Maybe I will have a more exciting week. I expect to be pruning grape vines.

Keeping Track
on the Naneum Fan

Seeing spring ?

Pruning of grapevines just started. I’ve only managed two days of 3 hours. We have completed the rows (unseen) to the left of the cat’s head and neck. The others have done 4 or 5 days, but I’ve been doing other things.
The medical checkup showed no changes since last year. Next month is a visit to the optometrist.

I’ve trimmed the lower branches of more pine trees but still have lots of clean-up to do. Half of the stuff will go to compost and the larger pieces will go to the firewood pile. Pine needles and the small branches take several years to decompose so that gets piled out of the way. The branches need about 18 months to dry to about 11% moisture.

I made several dozen cookies (chocolate chip & pecans) so I would have a snack on the drive home. Also, I have made and frozen pork ribs in serving-size packages and a couple of other meals. Altogether I think a have three weeks of evening meals without having to get serious about cooking. Microwave ovens and freezers are two of the greatest inventions since the pith of the papyrus sedge was used to make a flat surface to write on. That was about 5,000 years ago.

Weather folks claim the mountains just to my west are going to get two or three feet of snow this coming week. Me? Four to six inches. We’ll see.

Keeping Track
on the Naneum Fan

Mountain snow / chance here

Warming up by this coming Wednesday, when I expect to start pruning vines at White Heron.

TIAS – there is always something

#1: For 8:00 am, the Ford dealer’s repair shop scheduled my truck for a partreplacement. Last week their computer system showed the part was on the shelf. It wasn’t. I was less peeved only because I had two other errands in EBRG. Truck and me are rescheduled for 9:00 on Friday. I don’t want to have to be in there again at 8.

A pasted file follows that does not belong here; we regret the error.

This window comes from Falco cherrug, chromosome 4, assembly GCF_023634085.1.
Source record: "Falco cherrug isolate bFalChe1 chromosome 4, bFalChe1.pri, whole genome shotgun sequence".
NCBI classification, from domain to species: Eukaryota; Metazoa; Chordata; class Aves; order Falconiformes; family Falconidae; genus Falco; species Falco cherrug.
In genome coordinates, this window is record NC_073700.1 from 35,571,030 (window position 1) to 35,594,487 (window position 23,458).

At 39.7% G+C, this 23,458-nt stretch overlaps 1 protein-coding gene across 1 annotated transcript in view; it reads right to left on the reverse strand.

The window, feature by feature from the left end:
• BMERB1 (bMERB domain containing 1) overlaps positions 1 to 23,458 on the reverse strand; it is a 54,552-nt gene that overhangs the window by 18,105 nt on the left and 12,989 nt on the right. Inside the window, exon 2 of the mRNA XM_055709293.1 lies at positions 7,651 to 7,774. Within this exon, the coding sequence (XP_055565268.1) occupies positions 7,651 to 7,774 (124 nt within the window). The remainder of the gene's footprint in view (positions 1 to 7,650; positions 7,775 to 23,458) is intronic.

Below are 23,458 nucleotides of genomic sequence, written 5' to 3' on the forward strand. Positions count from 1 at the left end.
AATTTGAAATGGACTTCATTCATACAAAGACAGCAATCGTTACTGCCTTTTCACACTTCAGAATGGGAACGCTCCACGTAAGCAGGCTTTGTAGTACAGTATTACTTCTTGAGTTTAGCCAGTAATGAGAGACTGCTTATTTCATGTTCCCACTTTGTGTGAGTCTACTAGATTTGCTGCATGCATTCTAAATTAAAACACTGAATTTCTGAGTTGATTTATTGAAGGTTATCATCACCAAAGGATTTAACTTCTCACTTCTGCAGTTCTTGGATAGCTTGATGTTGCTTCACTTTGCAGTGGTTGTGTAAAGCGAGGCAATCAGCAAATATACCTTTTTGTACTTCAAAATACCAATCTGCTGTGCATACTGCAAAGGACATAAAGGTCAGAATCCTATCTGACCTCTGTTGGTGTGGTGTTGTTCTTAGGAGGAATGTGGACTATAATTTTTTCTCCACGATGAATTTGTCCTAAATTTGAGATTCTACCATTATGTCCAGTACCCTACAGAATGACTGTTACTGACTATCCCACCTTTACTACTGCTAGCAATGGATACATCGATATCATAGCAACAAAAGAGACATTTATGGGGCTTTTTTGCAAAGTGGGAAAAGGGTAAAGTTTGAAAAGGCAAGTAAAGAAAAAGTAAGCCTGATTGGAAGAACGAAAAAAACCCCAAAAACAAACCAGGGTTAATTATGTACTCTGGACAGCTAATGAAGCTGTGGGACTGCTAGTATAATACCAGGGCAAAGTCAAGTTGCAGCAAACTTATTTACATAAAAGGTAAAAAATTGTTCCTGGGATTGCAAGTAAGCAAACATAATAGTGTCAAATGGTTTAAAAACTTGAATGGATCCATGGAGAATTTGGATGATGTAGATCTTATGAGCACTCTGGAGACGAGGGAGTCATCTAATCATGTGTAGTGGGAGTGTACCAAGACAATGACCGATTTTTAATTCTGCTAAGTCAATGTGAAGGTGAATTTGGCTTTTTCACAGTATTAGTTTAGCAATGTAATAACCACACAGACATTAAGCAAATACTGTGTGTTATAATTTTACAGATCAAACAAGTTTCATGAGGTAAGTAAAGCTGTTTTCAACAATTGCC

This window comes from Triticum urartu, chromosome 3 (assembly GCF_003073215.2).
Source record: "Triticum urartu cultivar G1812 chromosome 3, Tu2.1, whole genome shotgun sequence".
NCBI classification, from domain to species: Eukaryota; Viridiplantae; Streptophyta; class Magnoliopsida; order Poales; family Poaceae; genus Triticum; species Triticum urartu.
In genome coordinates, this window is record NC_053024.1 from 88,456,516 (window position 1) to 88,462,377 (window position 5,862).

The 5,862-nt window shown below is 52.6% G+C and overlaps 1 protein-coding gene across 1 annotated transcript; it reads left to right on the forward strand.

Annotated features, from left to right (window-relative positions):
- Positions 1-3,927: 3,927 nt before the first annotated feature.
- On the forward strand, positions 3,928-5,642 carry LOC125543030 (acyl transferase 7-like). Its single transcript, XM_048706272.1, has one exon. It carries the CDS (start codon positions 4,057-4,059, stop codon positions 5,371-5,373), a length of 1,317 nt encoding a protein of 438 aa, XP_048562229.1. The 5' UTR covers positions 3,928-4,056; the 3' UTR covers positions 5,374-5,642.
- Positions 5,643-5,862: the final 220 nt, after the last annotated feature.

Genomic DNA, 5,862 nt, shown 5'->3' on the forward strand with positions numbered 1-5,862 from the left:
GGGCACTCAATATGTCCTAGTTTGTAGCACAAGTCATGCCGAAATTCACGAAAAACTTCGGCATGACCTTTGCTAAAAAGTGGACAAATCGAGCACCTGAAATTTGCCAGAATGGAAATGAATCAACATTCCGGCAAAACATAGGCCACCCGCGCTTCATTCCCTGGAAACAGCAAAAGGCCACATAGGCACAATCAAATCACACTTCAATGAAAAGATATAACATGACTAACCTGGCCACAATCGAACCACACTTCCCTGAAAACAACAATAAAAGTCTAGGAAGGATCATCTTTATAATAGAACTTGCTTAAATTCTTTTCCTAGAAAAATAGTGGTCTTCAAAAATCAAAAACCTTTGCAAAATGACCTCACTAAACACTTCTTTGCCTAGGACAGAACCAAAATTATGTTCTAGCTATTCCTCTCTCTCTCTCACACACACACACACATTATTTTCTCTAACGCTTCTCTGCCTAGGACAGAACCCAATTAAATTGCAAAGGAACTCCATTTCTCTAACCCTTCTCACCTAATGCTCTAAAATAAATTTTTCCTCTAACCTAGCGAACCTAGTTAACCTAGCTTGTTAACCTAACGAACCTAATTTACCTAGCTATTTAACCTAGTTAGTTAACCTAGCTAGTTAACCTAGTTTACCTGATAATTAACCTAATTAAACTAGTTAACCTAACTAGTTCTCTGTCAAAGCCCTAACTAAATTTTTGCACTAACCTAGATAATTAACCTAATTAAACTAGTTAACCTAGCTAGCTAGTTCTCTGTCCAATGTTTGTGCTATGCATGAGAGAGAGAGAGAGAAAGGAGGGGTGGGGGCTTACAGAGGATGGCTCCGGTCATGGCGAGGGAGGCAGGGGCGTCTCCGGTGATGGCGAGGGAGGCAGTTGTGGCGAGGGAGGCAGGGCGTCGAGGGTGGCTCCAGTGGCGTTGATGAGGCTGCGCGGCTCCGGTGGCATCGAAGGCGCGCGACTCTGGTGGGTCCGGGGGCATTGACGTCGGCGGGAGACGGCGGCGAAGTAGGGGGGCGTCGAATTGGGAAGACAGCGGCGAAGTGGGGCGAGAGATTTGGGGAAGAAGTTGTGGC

#1-a: The truck was attended to on Friday (9am to 1 pm) and only cost me $835.83 , including $71.28 tax. WA does not have an income tax so I guess I shouldn’t complain. The problem started when the connection to the Third Brake Light (on the canopy) connection corroded and also damaged the factory installed brake & trailer hitch module. That part’s cost was a little more than half of the total, $442.22. They did not attempt to reconnect the 3rd brake light and suggested not to do so.

#2: I ordered a used book from ThriftBooks (via Walmart website). The shipping info started in Dallas on Feb. 7th. The book is well traveled.
Dallas, TX
Grand Prairie, TX
North Las Vegas, NV
Portland, OR
Seattle, WA
Spokane, WA – delivery is expected Thursday

On Wednesday, I was asked to rate the purchase by Walmart before the book arrived.

Thursday – “Medicare Wellness”** visit at the Cle Elum clinic
Tues – next – “Chronic Conditions Visit”

The government claims this is a “free” visit – Medicare takes $174.70 per month from my Social Security. How is that free?

It would make sense to call these “Annual health check-up” I & II.

We have a two part medical deal.
Today it is called “Medicare Wellness” and not much is accomplished. There is a questionnaire, vital signs, and a blood draw. Draw a clock face and remember 3 words for 5 minutes. I remembered 2 from this trial and 1 from last year. Oops!
Next Tuesday the visit is called the “Chronic Conditions Visit” where the same vital signs are again taken and then the “doctor” goes over the blood test results. “Chronic” got attached to this because thyroid, blood pressure, and cholesterol are things we always have with us.
Chelse (PA-C, my doctor) and I also completed a new POLST form. You can look it up.
Use the search phrase: polst programs in your state

I guess if one had medical issues of a serious and continuing nature there would be more to this visit. For me, we’ll discuss blood pressure, cholesterol, and thyroid – – I have a pill for each.
My preferred method would be to go have the blood drawn and skip the “wellness” part – – I think that is for the Medicare agency to collect information on smoking, drinking, and a few other items so they can have data on the overall health of USA old folks.

So, I really won’t learn much until next Tuesday. My appointment is at 9:00 There is a slight chance of rain or snow, likely rain when I leave at 8 am.

That is all the stuff going on here.
Keeping Track
on the Naneum Fan